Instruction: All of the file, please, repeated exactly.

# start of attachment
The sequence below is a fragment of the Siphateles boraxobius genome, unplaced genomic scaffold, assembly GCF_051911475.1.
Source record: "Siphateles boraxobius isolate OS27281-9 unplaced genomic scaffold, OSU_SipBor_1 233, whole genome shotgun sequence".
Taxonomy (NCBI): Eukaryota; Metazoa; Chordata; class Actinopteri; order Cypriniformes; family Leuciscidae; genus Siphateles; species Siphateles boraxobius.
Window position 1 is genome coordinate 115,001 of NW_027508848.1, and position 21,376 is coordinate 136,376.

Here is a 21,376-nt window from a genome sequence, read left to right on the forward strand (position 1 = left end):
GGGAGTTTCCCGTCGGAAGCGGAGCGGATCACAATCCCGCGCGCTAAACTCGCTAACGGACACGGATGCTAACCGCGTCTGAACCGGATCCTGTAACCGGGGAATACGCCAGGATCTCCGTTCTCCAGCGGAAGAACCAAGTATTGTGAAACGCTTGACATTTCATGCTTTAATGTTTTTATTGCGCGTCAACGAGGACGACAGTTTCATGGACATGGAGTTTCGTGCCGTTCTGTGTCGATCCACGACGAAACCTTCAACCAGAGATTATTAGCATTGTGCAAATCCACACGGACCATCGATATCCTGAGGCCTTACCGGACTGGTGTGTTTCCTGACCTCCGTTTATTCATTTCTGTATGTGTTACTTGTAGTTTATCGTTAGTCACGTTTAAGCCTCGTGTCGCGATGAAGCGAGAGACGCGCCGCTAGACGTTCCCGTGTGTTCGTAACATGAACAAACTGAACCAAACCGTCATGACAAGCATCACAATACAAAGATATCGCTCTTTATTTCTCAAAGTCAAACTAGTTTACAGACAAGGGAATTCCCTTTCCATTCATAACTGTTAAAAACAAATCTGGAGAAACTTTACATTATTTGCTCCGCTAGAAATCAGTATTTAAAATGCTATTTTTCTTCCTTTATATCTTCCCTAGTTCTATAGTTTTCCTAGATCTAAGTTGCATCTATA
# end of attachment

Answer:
The sequence below is a fragment of the Siphateles boraxobius genome, unplaced genomic scaffold, assembly GCF_051911475.1.
Source record: "Siphateles boraxobius isolate OS27281-9 unplaced genomic scaffold, OSU_SipBor_1 233, whole genome shotgun sequence".
Taxonomy (NCBI): Eukaryota; Metazoa; Chordata; class Actinopteri; order Cypriniformes; family Leuciscidae; genus Siphateles; species Siphateles boraxobius.
Window position 1 is genome coordinate 115,001 of NW_027508848.1, and position 21,376 is coordinate 136,376.

Here is a 21,376-nt window from a genome sequence, read left to right on the forward strand (position 1 = left end):
GGGAGTTTCCCGTCGGAAGCGGAGCGGATCACAATCCCGCGCGCTAAACTCGCTAACGGACACGGATGCTAACCGCGTCTGAACCGGATCCTGTAACCGGGGAATACGCCAGGATCTCCGTTCTCCAGCGGAAGAACCAAGTATTGTGAAACGCTTGACATTTCATGCTTTAATGTTTTTATTGCGCGTCAACGAGGACGACAGTTTCATGGACATGGAGTTTCGTGCCGTTCTGTGTCGATCCACGACGAAACCTTCAACCAGAGATTATTAGCATTGTGCAAATCCACACGGACCATCGATATCCTGAGGCCTTACCGGACTGGTGTGTTTCCTGACCTCCGTTTATTCATTTCTGTATGTGTTACTTGTAGTTTATCGTTAGTCACGTTTAAGCCTCGTGTCGCGATGAAGCGAGAGACGCGCCGCTAGACGTTCCCGTGTGTTCGTAACATGAACAAACTGAACCAAACCGTCATGACAAGCATCACAATACAAAGATATCGCTCTTTATTTCTCAAAGTCAAACTAGTTTACAGACAAGGGAATTCCCTTTCCATTCATAACTGTTAAAAACAAATCTGGAGAAACTTTACATTATTTGCTCCGCTAGAAATCAGTATTTAAAATGCTATTTTTCTTCCTTTATATCTTCCCTAGTTCTATAGTTTTCCTAGATCTAAGTTGCATCTATA